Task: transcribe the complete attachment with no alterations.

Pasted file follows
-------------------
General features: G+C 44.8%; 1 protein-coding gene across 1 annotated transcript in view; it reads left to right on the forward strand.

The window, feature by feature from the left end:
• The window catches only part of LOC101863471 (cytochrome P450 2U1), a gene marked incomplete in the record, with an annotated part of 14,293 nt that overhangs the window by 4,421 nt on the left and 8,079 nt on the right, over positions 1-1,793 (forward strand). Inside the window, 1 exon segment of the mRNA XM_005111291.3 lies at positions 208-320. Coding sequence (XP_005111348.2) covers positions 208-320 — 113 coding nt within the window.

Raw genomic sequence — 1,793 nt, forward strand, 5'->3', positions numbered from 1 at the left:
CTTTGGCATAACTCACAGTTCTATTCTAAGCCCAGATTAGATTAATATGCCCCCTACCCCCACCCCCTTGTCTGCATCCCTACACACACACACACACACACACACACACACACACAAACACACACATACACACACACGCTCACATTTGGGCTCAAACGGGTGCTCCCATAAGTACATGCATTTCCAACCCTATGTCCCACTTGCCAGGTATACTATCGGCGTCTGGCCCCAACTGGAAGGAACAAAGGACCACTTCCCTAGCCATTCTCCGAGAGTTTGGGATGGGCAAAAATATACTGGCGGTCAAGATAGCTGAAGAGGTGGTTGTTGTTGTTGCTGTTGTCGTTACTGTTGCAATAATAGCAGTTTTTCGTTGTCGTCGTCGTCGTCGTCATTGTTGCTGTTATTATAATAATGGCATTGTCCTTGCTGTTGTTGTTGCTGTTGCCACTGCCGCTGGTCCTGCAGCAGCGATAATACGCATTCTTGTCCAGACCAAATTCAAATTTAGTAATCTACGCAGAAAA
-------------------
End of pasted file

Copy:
General features: G+C 44.8%; 1 protein-coding gene across 1 annotated transcript in view; it reads left to right on the forward strand.

The window, feature by feature from the left end:
• The window catches only part of LOC101863471 (cytochrome P450 2U1), a gene marked incomplete in the record, with an annotated part of 14,293 nt that overhangs the window by 4,421 nt on the left and 8,079 nt on the right, over positions 1-1,793 (forward strand). Inside the window, 1 exon segment of the mRNA XM_005111291.3 lies at positions 208-320. Coding sequence (XP_005111348.2) covers positions 208-320 — 113 coding nt within the window.

Raw genomic sequence — 1,793 nt, forward strand, 5'->3', positions numbered from 1 at the left:
CTTTGGCATAACTCACAGTTCTATTCTAAGCCCAGATTAGATTAATATGCCCCCTACCCCCACCCCCTTGTCTGCATCCCTACACACACACACACACACACACACACACACACACAAACACACACATACACACACACGCTCACATTTGGGCTCAAACGGGTGCTCCCATAAGTACATGCATTTCCAACCCTATGTCCCACTTGCCAGGTATACTATCGGCGTCTGGCCCCAACTGGAAGGAACAAAGGACCACTTCCCTAGCCATTCTCCGAGAGTTTGGGATGGGCAAAAATATACTGGCGGTCAAGATAGCTGAAGAGGTGGTTGTTGTTGTTGCTGTTGTCGTTACTGTTGCAATAATAGCAGTTTTTCGTTGTCGTCGTCGTCGTCGTCATTGTTGCTGTTATTATAATAATGGCATTGTCCTTGCTGTTGTTGTTGCTGTTGCCACTGCCGCTGGTCCTGCAGCAGCGATAATACGCATTCTTGTCCAGACCAAATTCAAATTTAGTAATCTACGCAGAAAA